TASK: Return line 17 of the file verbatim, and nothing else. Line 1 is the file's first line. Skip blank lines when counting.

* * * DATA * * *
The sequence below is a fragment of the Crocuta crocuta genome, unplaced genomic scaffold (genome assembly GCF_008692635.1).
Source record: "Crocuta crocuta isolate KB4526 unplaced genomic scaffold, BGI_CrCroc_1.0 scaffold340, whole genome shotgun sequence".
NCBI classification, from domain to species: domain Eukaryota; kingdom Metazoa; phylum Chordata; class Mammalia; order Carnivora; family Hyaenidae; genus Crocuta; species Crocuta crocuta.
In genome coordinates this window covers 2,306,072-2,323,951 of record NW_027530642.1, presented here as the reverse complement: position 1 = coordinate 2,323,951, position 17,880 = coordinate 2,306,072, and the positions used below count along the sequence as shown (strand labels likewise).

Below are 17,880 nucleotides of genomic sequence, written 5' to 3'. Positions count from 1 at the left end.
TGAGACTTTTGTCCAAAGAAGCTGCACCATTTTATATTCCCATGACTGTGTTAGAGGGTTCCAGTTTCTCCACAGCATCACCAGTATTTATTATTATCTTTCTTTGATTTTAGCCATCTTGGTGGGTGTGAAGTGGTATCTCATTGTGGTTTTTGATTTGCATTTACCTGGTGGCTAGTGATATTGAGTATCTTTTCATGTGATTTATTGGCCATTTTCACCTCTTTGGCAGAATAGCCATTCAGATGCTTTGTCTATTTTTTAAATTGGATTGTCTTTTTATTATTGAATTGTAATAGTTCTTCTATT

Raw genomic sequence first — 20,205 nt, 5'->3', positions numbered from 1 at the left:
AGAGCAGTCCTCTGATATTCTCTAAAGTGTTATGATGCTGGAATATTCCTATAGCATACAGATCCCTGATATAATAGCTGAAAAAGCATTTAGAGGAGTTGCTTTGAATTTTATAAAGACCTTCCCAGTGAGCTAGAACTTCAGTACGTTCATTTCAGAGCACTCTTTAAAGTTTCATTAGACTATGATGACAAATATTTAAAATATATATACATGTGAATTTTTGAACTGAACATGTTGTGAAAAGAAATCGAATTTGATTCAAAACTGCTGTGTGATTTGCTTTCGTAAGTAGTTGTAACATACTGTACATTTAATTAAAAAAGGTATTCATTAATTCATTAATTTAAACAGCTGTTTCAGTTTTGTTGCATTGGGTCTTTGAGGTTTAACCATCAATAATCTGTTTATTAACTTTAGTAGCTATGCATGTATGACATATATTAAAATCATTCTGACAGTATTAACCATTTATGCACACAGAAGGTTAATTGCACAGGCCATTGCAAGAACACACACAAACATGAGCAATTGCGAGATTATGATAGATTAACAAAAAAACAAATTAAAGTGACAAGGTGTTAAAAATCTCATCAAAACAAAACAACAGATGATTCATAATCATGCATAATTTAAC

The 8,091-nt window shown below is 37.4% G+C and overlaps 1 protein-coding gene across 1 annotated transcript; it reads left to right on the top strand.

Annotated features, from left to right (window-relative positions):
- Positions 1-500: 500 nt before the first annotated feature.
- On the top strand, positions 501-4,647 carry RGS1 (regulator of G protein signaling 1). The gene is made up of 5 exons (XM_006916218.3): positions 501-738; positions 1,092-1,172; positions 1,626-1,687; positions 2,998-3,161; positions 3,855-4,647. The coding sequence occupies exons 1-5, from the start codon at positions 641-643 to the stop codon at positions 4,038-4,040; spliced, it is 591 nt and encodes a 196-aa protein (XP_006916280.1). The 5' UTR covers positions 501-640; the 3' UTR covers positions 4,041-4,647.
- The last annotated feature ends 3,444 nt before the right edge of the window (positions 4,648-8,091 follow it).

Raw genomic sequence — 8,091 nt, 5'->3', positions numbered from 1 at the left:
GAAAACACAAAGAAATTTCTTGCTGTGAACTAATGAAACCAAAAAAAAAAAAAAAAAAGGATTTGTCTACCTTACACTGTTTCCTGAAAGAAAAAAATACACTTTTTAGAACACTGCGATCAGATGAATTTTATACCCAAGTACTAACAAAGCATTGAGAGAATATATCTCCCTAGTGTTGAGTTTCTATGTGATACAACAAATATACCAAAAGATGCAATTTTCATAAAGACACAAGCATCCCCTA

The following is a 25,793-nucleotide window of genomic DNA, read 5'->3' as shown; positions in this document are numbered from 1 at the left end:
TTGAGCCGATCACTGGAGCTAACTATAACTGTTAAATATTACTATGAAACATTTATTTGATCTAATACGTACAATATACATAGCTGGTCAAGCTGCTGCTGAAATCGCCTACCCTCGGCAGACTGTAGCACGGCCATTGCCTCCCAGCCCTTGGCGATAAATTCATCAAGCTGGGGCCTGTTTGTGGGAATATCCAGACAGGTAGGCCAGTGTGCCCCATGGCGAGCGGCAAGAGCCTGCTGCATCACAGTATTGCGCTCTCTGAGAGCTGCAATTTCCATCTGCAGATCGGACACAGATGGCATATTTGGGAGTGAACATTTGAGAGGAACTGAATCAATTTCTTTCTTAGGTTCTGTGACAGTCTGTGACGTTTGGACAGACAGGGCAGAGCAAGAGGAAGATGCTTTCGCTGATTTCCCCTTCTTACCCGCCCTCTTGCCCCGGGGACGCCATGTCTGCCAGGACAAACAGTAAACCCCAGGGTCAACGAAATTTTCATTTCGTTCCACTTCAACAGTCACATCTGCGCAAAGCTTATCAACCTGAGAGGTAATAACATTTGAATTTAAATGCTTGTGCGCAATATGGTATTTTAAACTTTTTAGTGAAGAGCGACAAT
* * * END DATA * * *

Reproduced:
TTGAGCCGATCACTGGAGCTAACTATAACTGTTAAATATTACTATGAAACATTTATTTGATCTAATACGTACAATATACATAGCTGGTCAAGCTGCTGCTGAAATCGCCTACCCTCGGCAGACTGTAGCACGGCCATTGCCTCCCAGCCCTTGGCGATAAATTCATCAAGCTGGGGCCTGTTTGTGGGAATATCCAGACAGGTAGGCCAGTGTGCCCCATGGCGAGCGGCAAGAGCCTGCTGCATCACAGTATTGCGCTCTCTGAGAGCTGCAATTTCCATCTGCAGATCGGACACAGATGGCATATTTGGGAGTGAACATTTGAGAGGAACTGAATCAATTTCTTTCTTAGGTTCTGTGACAGTCTGTGACGTTTGGACAGACAGGGCAGAGCAAGAGGAAGATGCTTTCGCTGATTTCCCCTTCTTACCCGCCCTCTTGCCCCGGGGACGCCATGTCTGCCAGGACAAACAGTAAACCCCAGGGTCAACGAAATTTTCATTTCGTTCCACTTCAACAGTCACATCTGCGCAAAGCTTATCAACCTGAGAGGTAATAACATTTGAATTTAAATGCTTGTGCGCAATATGGTATTTTAAACTTTTTAGTGAAGAGCGACAAT